bowel health

Colitis symptoms

Related articles: Colitis


The term colitis indicates an inflammatory process that affects the entire colon or just one of its segments. It is therefore a generic term, often used in common language to describe a "stomach ache" associated with diarrheal discharges and pains. In reality, there are many forms of colitis. Colitis can be primitive, when they are due to pathologies directly dependent on the colon, or secondary, when they are due to conditions related to other organs or systems. Furthermore, colitis can be distinguished as acute (often infectious and of short duration) or chronic, as in the case of ulcerative colitis and Crohn's disease. Stress, food intolerances, immune changes, bacterial, viral or parasitic infections can contribute to the appearance of colitis.

Most common symptoms and signs *

  • Halitosis
  • Asthenia
  • Cachexia
  • Bad digestion
  • Colic
  • Abdominal cramps
  • Diarrhea
  • Dysentery
  • Dysuria
  • Pain in a hip
  • Abdominal pain
  • Abdominal pain on palpation
  • Pain in the upper part of the abdomen
  • Muscle pains
  • heartburn
  • Flatulence
  • Abdominal swelling
  • Abdominal gurgling
  • Fecal incontinence
  • Stomach ache
  • Headache
  • Functional Meteorism
  • Mucorrea
  • Nausea
  • Weight loss
  • Peritonismo
  • pollakiuria
  • Blood in the stool
  • Constipation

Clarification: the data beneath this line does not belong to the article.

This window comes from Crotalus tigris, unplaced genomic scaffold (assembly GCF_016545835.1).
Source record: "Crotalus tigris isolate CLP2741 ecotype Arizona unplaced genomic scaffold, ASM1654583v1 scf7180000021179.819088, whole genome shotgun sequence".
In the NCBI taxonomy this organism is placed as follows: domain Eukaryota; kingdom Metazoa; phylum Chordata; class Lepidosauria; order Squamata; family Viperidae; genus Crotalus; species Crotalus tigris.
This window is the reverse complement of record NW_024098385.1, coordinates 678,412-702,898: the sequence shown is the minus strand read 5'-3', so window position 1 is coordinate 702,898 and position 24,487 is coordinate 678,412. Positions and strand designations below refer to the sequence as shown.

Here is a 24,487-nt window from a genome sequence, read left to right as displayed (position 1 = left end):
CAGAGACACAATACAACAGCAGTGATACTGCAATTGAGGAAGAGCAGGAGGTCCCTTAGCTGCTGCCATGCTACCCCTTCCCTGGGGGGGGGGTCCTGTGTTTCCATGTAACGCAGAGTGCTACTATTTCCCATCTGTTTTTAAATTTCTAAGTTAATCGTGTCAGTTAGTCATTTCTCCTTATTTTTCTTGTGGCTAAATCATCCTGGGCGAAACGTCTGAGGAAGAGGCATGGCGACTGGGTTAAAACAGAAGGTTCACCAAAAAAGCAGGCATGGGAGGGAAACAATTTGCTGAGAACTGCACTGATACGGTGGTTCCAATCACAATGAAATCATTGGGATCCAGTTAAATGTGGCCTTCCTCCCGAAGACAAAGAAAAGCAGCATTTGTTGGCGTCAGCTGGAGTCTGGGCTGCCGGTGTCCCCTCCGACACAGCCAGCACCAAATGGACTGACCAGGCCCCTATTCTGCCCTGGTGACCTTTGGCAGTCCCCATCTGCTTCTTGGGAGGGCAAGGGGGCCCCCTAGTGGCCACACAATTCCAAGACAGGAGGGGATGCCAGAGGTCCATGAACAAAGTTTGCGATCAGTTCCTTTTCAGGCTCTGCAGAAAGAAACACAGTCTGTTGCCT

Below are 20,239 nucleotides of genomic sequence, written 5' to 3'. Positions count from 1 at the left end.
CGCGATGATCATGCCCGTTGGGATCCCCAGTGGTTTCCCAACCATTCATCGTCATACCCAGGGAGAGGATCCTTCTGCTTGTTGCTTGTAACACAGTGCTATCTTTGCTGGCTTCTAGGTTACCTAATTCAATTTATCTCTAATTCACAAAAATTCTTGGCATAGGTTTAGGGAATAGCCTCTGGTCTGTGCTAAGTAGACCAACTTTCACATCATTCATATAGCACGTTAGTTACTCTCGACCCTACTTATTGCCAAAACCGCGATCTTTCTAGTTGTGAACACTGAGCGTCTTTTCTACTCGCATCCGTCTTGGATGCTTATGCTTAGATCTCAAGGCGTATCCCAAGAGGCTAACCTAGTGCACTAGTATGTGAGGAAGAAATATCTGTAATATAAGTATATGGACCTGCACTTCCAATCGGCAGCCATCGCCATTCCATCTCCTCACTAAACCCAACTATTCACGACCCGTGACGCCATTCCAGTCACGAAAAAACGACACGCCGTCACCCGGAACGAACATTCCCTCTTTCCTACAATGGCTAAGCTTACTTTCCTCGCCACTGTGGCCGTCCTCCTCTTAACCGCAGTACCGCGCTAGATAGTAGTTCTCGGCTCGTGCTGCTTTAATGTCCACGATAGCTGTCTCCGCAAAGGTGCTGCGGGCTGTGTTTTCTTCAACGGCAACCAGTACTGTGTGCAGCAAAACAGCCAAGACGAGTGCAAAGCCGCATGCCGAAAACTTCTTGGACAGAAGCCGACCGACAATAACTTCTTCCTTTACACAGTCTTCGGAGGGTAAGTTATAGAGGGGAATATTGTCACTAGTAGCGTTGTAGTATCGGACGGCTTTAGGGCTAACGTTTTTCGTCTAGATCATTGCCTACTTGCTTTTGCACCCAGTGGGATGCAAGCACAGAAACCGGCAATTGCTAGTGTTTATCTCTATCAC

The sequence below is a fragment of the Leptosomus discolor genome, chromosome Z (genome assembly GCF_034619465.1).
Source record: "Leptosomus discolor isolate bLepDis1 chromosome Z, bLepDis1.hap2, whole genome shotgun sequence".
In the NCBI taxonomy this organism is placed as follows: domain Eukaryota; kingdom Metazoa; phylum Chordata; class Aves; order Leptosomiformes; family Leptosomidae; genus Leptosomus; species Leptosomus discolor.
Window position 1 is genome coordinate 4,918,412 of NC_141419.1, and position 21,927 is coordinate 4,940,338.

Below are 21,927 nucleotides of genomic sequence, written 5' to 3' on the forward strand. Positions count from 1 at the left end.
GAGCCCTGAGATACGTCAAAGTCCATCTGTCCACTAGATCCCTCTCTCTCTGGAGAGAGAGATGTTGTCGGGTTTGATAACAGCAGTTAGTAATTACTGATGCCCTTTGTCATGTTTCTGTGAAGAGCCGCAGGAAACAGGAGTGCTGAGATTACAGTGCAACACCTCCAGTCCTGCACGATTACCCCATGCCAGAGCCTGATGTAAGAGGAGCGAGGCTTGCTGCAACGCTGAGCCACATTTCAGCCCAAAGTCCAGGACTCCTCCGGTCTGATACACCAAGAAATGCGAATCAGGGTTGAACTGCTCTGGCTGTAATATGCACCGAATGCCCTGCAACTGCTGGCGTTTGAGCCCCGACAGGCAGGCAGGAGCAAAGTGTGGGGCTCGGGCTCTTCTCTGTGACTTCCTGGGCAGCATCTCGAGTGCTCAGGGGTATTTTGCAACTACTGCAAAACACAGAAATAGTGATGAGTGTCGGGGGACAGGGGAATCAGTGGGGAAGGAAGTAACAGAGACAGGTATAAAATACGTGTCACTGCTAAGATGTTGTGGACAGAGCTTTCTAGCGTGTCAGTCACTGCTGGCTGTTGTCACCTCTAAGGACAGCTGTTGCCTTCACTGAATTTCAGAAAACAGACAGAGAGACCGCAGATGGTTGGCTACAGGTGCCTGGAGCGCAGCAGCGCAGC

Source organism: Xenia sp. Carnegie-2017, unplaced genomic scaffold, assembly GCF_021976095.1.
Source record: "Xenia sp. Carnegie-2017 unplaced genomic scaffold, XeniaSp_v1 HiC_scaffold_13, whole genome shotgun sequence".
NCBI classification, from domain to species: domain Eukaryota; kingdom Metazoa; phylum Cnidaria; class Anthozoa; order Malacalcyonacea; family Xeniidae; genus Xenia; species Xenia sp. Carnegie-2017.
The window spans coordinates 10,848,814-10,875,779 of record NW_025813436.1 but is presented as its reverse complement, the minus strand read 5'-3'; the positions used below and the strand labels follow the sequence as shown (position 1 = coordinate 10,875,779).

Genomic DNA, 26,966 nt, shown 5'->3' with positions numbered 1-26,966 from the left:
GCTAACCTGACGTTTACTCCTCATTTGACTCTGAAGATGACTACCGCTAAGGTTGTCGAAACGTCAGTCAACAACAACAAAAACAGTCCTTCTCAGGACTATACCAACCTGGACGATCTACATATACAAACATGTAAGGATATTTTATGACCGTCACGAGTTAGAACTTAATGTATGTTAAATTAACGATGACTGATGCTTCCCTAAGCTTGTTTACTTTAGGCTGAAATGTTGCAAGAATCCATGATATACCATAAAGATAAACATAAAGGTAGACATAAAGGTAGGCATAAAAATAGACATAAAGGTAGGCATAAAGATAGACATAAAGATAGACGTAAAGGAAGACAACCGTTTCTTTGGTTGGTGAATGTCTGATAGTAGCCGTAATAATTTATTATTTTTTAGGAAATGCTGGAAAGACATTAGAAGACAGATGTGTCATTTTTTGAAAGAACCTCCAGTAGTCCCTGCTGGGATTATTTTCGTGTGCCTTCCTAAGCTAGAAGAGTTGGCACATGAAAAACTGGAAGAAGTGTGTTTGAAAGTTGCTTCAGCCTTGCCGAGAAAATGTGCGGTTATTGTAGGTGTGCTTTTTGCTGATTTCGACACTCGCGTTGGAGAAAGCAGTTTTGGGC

• Rectal tenesmus
  • He retched

Further indications

Colitis typically occurs with abdominal pain associated with cramping, meteorism, constipation or diarrhea (also alternating). Sometimes, abdominal pains diminish after defecation or the expulsion of intestinal gases. Other symptoms associated with colitis can be very varied: halitosis, nausea, vomiting, mucus emission along with feces, stomach ache, digestive difficulties, rapid weight loss, sense of swelling, tension and abdominal gurgle noises. In some cases, irritation of the surface of the colon can also lead to the onset of ulcerative lesions (ulcerative colitis) that can bleed. The result is the presence of blood in the stool. Colitis can also occur with symptoms related to the urinary system (urgency to urinate, sense of incomplete or difficult emptying of the bladder), feeling of tiredness and general pain (headache and muscle pain).

The treatment of colitis varies according to the individual cases. The doctor can therefore prescribe therapies that change in relation to the symptoms present: antidiarrheal drugs, laxatives, antibiotics, immunosuppressants, anti-inflammatories, corticosteroids, antispasmodics and so on. In the most serious cases it may be necessary to intervene surgically to remove the intestinal tracts compromised by the disease.